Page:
• Industrial machinery,
  • Chemicals,
  • Mechanical engineering,
  • Electrical and electronics and
  • Metallurgy.

These industries accounted for 54.87% of the total investment inflows in the year 1981.

Indian Economic Growth from 1980- 2010 (Source: Compiled by author from Data base of RBI)
Indian Economic Growth from 1980- 2010)

However, in 1990 the top five sectors were electrical and electronics, chemicals, industrial machinery, mechanical engineering, and metallurgy, and together they accounted for 68.14% of the total foreign direct investment.

Investments and industrialization in Post Reform Period

A paper by (Srinivasan, 2002) identifies that India’s protection from foreign competition until the reforms of 1991 had initiated from a long-standing distrust of foreign markets and international trade. There was apprehension fear that greater involvement in foreign trade would inevitably retard India’s industrialization. In the post-reform period, India’s policy with respect to the private foreign capital was significantly low. Capital flows by Foreign Direct Investment, (FDI), Portfolio Investment, and Debt had been as restrictive as the policy regarding trade in goods and services. Adding to this point, (Shah & Parikh, 2012) mentions that the New Industrial Policy (NIP) announced in 1991 led to the abolition of the industry licensing system. However, some industries such as railways, defense, atomic energy harnessing were not opened and government still holds the monopoly.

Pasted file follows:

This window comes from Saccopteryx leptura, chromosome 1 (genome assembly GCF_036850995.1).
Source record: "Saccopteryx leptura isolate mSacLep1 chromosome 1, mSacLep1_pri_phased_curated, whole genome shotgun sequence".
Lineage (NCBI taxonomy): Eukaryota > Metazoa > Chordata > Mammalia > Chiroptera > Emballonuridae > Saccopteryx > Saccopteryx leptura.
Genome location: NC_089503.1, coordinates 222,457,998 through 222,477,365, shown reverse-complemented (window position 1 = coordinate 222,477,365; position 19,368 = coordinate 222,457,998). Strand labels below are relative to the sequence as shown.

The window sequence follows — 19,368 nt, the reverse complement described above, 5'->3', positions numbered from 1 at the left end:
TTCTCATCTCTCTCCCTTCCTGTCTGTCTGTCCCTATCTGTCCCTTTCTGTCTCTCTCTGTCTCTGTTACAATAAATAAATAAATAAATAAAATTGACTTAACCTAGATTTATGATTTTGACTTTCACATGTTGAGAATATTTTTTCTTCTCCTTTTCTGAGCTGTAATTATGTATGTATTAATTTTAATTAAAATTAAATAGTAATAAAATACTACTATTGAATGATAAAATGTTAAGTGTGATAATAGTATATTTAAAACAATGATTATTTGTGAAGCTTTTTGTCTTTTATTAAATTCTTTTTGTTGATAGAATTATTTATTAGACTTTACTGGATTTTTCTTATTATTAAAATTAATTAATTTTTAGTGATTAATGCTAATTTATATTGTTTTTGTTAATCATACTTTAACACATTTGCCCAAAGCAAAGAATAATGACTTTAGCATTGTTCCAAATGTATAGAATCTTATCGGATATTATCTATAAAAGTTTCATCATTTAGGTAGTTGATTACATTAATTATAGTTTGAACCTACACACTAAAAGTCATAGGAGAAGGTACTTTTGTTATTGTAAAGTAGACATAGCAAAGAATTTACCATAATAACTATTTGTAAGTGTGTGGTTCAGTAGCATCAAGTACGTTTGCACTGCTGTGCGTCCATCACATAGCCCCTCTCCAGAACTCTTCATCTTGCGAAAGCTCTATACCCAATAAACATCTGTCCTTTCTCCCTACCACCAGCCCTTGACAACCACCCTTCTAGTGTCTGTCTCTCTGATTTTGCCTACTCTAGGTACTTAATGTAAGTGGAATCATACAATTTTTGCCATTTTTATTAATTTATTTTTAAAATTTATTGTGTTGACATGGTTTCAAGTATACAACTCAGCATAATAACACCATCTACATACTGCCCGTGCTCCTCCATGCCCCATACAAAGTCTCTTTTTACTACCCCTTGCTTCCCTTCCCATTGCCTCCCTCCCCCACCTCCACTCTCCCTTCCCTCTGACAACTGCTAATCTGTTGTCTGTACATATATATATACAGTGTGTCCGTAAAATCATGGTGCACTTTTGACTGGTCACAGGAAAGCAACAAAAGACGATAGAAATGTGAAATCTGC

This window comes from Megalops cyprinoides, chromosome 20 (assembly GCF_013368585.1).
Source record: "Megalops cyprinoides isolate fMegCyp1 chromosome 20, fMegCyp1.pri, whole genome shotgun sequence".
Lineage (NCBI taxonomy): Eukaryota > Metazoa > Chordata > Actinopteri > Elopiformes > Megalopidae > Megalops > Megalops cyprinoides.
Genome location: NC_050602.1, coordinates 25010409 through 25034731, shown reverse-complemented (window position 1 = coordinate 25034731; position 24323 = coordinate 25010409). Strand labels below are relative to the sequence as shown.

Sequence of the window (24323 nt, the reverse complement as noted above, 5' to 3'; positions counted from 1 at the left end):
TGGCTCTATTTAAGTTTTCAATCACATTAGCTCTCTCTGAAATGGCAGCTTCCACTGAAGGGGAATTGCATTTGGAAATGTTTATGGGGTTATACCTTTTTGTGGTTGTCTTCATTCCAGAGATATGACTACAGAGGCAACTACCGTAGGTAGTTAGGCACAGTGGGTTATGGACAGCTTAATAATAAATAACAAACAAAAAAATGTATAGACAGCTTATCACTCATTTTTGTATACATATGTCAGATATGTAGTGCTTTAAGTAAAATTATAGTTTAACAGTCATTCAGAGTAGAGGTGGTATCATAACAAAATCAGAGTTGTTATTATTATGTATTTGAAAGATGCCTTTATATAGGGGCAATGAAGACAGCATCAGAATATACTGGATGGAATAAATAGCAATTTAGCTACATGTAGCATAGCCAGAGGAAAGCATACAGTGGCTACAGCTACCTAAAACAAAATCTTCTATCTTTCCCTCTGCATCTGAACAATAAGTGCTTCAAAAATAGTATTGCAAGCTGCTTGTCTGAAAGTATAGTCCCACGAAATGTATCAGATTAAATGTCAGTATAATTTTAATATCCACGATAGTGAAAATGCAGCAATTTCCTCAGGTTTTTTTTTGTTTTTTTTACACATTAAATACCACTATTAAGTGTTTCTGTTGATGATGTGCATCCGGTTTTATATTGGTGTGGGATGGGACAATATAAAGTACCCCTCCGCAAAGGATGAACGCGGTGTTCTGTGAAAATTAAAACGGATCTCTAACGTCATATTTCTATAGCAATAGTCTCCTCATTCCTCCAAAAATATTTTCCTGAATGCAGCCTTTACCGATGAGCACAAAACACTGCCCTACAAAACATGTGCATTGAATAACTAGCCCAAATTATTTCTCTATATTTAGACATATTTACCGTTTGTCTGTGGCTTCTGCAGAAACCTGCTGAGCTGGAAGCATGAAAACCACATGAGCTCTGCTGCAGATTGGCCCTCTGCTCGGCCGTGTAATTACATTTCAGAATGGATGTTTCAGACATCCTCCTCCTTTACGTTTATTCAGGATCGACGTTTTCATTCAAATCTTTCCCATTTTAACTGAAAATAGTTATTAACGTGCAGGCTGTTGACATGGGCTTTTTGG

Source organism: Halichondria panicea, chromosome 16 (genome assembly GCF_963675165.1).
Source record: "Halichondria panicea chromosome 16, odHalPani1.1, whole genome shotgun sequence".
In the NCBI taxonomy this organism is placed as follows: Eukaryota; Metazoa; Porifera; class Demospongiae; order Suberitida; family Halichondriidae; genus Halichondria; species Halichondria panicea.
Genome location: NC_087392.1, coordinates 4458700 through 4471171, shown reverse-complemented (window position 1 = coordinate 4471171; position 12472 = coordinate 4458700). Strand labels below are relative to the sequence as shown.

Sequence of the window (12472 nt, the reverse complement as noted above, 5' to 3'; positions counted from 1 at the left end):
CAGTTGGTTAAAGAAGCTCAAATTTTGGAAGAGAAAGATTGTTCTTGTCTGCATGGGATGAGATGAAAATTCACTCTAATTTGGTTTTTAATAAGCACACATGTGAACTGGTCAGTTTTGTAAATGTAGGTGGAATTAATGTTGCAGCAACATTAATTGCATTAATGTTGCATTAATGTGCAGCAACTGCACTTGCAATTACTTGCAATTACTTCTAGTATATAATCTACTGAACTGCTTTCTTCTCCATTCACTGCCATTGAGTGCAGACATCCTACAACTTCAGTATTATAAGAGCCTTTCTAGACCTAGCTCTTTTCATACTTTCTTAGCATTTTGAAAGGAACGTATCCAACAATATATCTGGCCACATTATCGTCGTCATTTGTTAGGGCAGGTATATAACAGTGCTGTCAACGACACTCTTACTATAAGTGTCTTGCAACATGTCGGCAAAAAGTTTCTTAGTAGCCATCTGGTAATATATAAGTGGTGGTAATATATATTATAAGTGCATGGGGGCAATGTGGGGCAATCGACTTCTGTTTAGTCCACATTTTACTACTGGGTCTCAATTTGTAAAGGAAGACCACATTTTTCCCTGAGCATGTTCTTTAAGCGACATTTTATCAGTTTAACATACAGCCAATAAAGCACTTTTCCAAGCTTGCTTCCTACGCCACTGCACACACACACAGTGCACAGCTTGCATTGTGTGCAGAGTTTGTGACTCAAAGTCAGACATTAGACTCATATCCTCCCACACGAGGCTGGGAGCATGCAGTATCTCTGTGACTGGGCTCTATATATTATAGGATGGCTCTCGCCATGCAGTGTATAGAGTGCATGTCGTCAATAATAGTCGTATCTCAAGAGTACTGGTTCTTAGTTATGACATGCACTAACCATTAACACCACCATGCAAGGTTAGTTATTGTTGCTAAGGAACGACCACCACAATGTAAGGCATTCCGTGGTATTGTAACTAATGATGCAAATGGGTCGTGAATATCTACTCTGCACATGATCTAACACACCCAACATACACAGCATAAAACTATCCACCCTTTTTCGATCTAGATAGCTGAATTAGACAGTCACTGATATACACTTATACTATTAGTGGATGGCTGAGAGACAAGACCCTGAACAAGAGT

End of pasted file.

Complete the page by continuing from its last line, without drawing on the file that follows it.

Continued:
Growth of three major sectors of Indian Economy (1980 -2010)
Growth of three major sectors of Indian Economy (1980 -2010)